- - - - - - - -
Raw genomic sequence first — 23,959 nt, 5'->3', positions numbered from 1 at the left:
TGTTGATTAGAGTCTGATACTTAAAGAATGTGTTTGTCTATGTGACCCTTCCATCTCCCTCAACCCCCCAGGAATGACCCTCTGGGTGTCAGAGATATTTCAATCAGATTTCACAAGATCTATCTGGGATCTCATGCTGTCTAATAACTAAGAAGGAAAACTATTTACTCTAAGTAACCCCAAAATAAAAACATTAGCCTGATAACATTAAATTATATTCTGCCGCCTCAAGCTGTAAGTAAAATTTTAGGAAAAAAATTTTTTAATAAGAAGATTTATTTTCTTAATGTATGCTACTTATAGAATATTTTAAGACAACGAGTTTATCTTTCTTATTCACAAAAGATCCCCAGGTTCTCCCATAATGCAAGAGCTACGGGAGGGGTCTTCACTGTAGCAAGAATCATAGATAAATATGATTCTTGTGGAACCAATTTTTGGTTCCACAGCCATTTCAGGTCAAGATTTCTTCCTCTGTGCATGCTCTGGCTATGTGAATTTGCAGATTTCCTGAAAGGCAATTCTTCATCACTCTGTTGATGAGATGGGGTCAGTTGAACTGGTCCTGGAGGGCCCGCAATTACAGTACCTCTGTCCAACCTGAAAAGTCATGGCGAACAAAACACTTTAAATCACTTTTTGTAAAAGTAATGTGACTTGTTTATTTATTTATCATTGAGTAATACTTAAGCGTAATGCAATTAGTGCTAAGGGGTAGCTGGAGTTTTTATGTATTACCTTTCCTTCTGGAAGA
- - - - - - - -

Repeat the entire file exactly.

Raw genomic sequence first — 23,959 nt, 5'->3', positions numbered from 1 at the left:
TGTTGATTAGAGTCTGATACTTAAAGAATGTGTTTGTCTATGTGACCCTTCCATCTCCCTCAACCCCCCAGGAATGACCCTCTGGGTGTCAGAGATATTTCAATCAGATTTCACAAGATCTATCTGGGATCTCATGCTGTCTAATAACTAAGAAGGAAAACTATTTACTCTAAGTAACCCCAAAATAAAAACATTAGCCTGATAACATTAAATTATATTCTGCCGCCTCAAGCTGTAAGTAAAATTTTAGGAAAAAAATTTTTTAATAAGAAGATTTATTTTCTTAATGTATGCTACTTATAGAATATTTTAAGACAACGAGTTTATCTTTCTTATTCACAAAAGATCCCCAGGTTCTCCCATAATGCAAGAGCTACGGGAGGGGTCTTCACTGTAGCAAGAATCATAGATAAATATGATTCTTGTGGAACCAATTTTTGGTTCCACAGCCATTTCAGGTCAAGATTTCTTCCTCTGTGCATGCTCTGGCTATGTGAATTTGCAGATTTCCTGAAAGGCAATTCTTCATCACTCTGTTGATGAGATGGGGTCAGTTGAACTGGTCCTGGAGGGCCCGCAATTACAGTACCTCTGTCCAACCTGAAAAGTCATGGCGAACAAAACACTTTAAATCACTTTTTGTAAAAGTAATGTGACTTGTTTATTTATTTATCATTGAGTAATACTTAAGCGTAATGCAATTAGTGCTAAGGGGTAGCTGGAGTTTTTATGTATTACCTTTCCTTCTGGAAGA